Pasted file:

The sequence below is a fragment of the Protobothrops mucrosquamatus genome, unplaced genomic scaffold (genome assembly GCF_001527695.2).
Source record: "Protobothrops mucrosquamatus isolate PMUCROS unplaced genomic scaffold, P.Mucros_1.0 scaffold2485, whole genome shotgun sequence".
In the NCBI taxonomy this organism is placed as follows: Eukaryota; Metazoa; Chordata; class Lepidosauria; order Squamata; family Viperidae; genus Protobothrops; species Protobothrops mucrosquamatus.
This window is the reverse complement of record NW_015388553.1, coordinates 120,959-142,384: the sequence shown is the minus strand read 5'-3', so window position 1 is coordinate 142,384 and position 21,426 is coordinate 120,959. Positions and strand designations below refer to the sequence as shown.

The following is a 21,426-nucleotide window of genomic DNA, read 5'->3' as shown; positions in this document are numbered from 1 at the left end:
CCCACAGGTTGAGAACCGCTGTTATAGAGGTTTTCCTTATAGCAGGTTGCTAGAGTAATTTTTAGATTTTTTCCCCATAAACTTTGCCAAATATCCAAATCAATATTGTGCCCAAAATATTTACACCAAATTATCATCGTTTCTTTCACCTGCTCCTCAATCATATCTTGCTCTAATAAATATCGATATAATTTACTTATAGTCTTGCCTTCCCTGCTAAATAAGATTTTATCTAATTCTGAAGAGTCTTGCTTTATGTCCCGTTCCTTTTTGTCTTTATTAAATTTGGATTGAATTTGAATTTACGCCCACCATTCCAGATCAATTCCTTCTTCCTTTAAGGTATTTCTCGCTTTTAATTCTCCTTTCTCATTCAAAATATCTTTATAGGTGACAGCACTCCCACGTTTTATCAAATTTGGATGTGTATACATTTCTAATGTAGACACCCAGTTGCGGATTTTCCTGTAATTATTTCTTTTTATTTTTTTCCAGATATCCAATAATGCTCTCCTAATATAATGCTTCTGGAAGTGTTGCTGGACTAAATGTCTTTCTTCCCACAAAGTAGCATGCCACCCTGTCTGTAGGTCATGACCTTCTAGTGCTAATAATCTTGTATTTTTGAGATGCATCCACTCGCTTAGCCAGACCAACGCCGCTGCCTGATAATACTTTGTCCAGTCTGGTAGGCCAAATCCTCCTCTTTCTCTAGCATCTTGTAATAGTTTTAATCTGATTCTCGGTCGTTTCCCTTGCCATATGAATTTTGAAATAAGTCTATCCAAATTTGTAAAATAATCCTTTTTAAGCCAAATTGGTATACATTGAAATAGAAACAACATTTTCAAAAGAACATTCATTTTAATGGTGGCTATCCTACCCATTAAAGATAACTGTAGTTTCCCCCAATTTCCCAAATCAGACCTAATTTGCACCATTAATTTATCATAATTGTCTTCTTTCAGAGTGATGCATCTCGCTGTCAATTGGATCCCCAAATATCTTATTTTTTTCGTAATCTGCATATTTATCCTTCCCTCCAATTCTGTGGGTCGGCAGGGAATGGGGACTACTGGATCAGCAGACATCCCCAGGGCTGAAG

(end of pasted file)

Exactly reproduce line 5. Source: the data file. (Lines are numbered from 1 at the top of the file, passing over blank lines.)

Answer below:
The following is a 21,426-nucleotide window of genomic DNA, read 5'->3' as shown; positions in this document are numbered from 1 at the left end: